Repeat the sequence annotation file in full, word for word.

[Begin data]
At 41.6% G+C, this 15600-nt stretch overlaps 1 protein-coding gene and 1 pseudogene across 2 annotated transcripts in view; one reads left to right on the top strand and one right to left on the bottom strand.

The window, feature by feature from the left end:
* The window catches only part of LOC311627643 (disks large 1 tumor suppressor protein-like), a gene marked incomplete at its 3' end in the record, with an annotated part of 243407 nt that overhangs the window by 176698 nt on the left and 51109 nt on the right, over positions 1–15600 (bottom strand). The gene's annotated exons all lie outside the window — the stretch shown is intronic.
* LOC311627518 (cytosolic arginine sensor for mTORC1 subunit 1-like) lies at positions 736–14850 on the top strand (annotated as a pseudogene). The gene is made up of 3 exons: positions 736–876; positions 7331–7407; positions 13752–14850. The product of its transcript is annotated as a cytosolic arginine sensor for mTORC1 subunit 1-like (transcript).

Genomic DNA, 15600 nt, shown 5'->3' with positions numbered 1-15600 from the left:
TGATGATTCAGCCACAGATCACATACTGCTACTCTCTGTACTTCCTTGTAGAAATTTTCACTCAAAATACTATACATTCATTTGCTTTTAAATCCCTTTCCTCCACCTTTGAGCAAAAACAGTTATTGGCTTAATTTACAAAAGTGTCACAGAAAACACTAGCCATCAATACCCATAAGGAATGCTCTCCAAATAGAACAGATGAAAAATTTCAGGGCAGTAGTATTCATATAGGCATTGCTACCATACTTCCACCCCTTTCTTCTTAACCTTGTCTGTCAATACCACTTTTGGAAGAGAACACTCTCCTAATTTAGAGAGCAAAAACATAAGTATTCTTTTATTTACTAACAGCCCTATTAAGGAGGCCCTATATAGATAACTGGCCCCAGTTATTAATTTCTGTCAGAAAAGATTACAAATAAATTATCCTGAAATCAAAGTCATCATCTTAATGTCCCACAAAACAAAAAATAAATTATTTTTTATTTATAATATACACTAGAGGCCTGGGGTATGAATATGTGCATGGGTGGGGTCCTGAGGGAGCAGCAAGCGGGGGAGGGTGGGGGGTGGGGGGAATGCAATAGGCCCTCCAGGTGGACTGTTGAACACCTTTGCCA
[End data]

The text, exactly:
At 41.6% G+C, this 15600-nt stretch overlaps 1 protein-coding gene and 1 pseudogene across 2 annotated transcripts in view; one reads left to right on the top strand and one right to left on the bottom strand.

The window, feature by feature from the left end:
* The window catches only part of LOC311627643 (disks large 1 tumor suppressor protein-like), a gene marked incomplete at its 3' end in the record, with an annotated part of 243407 nt that overhangs the window by 176698 nt on the left and 51109 nt on the right, over positions 1–15600 (bottom strand). The gene's annotated exons all lie outside the window — the stretch shown is intronic.
* LOC311627518 (cytosolic arginine sensor for mTORC1 subunit 1-like) lies at positions 736–14850 on the top strand (annotated as a pseudogene). The gene is made up of 3 exons: positions 736–876; positions 7331–7407; positions 13752–14850. The product of its transcript is annotated as a cytosolic arginine sensor for mTORC1 subunit 1-like (transcript).

Genomic DNA, 15600 nt, shown 5'->3' with positions numbered 1-15600 from the left:
TGATGATTCAGCCACAGATCACATACTGCTACTCTCTGTACTTCCTTGTAGAAATTTTCACTCAAAATACTATACATTCATTTGCTTTTAAATCCCTTTCCTCCACCTTTGAGCAAAAACAGTTATTGGCTTAATTTACAAAAGTGTCACAGAAAACACTAGCCATCAATACCCATAAGGAATGCTCTCCAAATAGAACAGATGAAAAATTTCAGGGCAGTAGTATTCATATAGGCATTGCTACCATACTTCCACCCCTTTCTTCTTAACCTTGTCTGTCAATACCACTTTTGGAAGAGAACACTCTCCTAATTTAGAGAGCAAAAACATAAGTATTCTTTTATTTACTAACAGCCCTATTAAGGAGGCCCTATATAGATAACTGGCCCCAGTTATTAATTTCTGTCAGAAAAGATTACAAATAAATTATCCTGAAATCAAAGTCATCATCTTAATGTCCCACAAAACAAAAAATAAATTATTTTTTATTTATAATATACACTAGAGGCCTGGGGTATGAATATGTGCATGGGTGGGGTCCTGAGGGAGCAGCAAGCGGGGGAGGGTGGGGGGTGGGGGGAATGCAATAGGCCCTCCAGGTGGACTGTTGAACACCTTTGCCA